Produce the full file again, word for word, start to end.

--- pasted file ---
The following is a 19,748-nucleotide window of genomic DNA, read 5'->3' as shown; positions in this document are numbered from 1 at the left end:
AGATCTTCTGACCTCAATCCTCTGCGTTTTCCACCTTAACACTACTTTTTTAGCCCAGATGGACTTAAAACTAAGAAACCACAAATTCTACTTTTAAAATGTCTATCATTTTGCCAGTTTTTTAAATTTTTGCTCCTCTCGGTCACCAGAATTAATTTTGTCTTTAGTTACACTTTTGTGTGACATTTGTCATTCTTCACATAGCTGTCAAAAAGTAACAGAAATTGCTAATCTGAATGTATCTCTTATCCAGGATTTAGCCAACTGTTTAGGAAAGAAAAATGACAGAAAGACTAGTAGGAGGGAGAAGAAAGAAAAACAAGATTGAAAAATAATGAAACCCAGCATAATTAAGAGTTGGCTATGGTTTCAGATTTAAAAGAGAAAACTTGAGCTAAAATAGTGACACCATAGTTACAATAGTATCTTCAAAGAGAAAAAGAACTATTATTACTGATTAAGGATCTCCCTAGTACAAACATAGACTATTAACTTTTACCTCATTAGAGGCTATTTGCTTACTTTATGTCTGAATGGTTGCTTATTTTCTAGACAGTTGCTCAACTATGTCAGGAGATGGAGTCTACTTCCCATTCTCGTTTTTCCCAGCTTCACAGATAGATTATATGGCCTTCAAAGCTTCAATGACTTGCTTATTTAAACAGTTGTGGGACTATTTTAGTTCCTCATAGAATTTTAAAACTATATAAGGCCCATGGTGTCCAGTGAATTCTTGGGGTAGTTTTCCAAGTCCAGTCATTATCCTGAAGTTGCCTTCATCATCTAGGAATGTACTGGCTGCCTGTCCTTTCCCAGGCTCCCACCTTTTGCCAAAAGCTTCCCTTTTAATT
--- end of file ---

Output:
The following is a 19,748-nucleotide window of genomic DNA, read 5'->3' as shown; positions in this document are numbered from 1 at the left end:
AGATCTTCTGACCTCAATCCTCTGCGTTTTCCACCTTAACACTACTTTTTTAGCCCAGATGGACTTAAAACTAAGAAACCACAAATTCTACTTTTAAAATGTCTATCATTTTGCCAGTTTTTTAAATTTTTGCTCCTCTCGGTCACCAGAATTAATTTTGTCTTTAGTTACACTTTTGTGTGACATTTGTCATTCTTCACATAGCTGTCAAAAAGTAACAGAAATTGCTAATCTGAATGTATCTCTTATCCAGGATTTAGCCAACTGTTTAGGAAAGAAAAATGACAGAAAGACTAGTAGGAGGGAGAAGAAAGAAAAACAAGATTGAAAAATAATGAAACCCAGCATAATTAAGAGTTGGCTATGGTTTCAGATTTAAAAGAGAAAACTTGAGCTAAAATAGTGACACCATAGTTACAATAGTATCTTCAAAGAGAAAAAGAACTATTATTACTGATTAAGGATCTCCCTAGTACAAACATAGACTATTAACTTTTACCTCATTAGAGGCTATTTGCTTACTTTATGTCTGAATGGTTGCTTATTTTCTAGACAGTTGCTCAACTATGTCAGGAGATGGAGTCTACTTCCCATTCTCGTTTTTCCCAGCTTCACAGATAGATTATATGGCCTTCAAAGCTTCAATGACTTGCTTATTTAAACAGTTGTGGGACTATTTTAGTTCCTCATAGAATTTTAAAACTATATAAGGCCCATGGTGTCCAGTGAATTCTTGGGGTAGTTTTCCAAGTCCAGTCATTATCCTGAAGTTGCCTTCATCATCTAGGAATGTACTGGCTGCCTGTCCTTTCCCAGGCTCCCACCTTTTGCCAAAAGCTTCCCTTTTAATT